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Metal accumulation by microorganisms: Characteristics and implications for soil systems
Linköping University, The Tema Institute, Department of Water and Environmental Studies. Linköping University, Faculty of Arts and Sciences.
1994 (English)Doctoral thesis, comprehensive summary (Other academic)
Abstract [en]

The aim of the present study was to investigate the potential role of microbial accumulation in the mobility of metals in soil systems. As a first approach, the metal-accumulating properties of three bacterial species were studied to determine to what extent and under what conditions the accumulation occurred.

For one of the bacteria, Cytophaga johnsonae, accumulation of zinc and cadmium was largely passive, although some active uptake was indicated at low zinc concentrations. Passive metal adsorption to Klebsiella oxytoca, Pseudomonas putida and C. johnsonae was highly variable related to properties of the metals and the organisms, but also depending on environmental factors like pH, ionic strength and presence of dissolved organic matter (a fulvic acid). Generally, adsorption increased with increasing pH, but decreased with increasing ionic strength, although some exceptions to this behavior were noted. The fulvic acid seemed to act as a competing ligand for metals, at least in the near-neutral range,thereby decreasing metal adsorption to bacteria.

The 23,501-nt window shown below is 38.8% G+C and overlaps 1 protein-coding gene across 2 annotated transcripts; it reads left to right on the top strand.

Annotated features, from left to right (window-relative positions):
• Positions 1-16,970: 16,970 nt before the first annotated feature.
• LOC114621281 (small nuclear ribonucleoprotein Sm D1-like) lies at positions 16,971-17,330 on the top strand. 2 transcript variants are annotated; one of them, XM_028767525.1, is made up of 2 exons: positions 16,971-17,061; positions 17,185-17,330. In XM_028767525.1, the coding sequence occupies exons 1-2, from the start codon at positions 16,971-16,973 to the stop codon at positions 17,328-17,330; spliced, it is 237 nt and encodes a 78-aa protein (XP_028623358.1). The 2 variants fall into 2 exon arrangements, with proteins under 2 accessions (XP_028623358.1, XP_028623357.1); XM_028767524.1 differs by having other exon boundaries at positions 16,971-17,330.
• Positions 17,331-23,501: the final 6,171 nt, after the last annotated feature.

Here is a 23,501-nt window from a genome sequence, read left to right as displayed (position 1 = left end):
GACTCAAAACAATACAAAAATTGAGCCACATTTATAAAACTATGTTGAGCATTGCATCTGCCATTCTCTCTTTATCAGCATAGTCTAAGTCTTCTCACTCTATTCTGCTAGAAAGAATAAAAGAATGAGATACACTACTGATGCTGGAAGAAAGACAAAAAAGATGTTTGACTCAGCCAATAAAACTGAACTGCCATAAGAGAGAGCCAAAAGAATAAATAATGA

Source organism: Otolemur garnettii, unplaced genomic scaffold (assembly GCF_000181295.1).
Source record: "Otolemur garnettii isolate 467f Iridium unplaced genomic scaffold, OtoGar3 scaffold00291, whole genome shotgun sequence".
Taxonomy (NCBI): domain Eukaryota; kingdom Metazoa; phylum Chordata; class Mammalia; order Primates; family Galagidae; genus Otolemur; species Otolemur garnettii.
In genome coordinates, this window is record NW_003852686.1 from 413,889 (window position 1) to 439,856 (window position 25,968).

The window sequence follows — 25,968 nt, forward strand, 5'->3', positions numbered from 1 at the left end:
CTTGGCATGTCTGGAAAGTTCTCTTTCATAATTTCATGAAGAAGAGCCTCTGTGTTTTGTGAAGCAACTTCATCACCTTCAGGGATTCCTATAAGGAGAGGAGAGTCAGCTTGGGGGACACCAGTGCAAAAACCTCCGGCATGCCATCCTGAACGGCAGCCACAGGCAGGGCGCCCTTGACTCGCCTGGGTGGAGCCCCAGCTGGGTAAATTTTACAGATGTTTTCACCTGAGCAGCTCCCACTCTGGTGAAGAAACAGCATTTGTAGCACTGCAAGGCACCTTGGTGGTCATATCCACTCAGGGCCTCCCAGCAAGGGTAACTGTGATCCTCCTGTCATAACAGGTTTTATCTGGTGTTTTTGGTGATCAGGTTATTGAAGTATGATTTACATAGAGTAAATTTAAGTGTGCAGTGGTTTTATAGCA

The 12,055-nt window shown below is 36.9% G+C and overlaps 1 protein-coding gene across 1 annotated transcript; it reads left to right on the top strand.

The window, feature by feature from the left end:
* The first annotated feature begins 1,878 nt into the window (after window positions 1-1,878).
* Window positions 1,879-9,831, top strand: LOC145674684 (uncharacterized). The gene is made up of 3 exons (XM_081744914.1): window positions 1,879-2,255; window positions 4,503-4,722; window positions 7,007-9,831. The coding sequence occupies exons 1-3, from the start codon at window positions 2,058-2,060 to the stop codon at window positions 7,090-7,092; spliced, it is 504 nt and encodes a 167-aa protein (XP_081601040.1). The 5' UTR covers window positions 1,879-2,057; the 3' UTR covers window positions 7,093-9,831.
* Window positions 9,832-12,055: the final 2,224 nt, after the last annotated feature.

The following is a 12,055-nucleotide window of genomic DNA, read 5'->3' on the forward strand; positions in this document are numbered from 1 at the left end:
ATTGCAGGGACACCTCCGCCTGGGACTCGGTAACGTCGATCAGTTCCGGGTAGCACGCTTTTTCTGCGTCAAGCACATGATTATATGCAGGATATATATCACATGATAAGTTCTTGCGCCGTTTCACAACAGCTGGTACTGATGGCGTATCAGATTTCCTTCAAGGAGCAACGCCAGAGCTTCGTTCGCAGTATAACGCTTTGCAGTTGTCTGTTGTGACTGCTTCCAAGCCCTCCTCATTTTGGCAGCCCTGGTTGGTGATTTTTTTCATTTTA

Multi-compartment systems were constructed to compare the distribution of metals among bacteria, fungi and other soil components, and to point out environmental parameters of importance for processes involved in the metal distribution. Although the microorganisms constituted only a small part of the solid mass in these systems, they accumulated considerable amounts of metals under certain conditions. The results obtained with the multi-compartment systems indicate that pH is of crucial importance.

The significance of microorganisms for metal immobilization was further emphasized in studies using columns. A fungus was used in these investigations, and flow conditions were simulated to resemble natural conditions.

The results suggest that microorganisms can be important metal sorbents in natural systems and should therefore be taken into account in transport modelling and mobility calculations. Further development of the employed methods and a comparison with natural soil are needed to supply further knowledge regarding the complex network of metal-microorganism interactions that exists in soil.

Place, publisher, year, edition, pages
Linköping: Linköpings universitet , 1994. , 60 p.
Linköping Studies in Arts and Science, ISSN 0282-9800 ; 111
National Category
Social Sciences Interdisciplinary
URN: urn:nbn:se:liu:diva-35373Local ID: 26419ISBN: 91-7871-431-1OAI: diva2:256221
Public defence
1994-10-07, Sal Elysion, Hus-T, Universitetsområdet Valla, Linköping, 13:00 (Swedish)
Papers, included in the Ph.D. thesis, are not registered and included in the posts from 1999 and backwards.Available from: 2009-10-10 Created: 2009-10-10 Last updated: 2012-07-12Bibliographically approved

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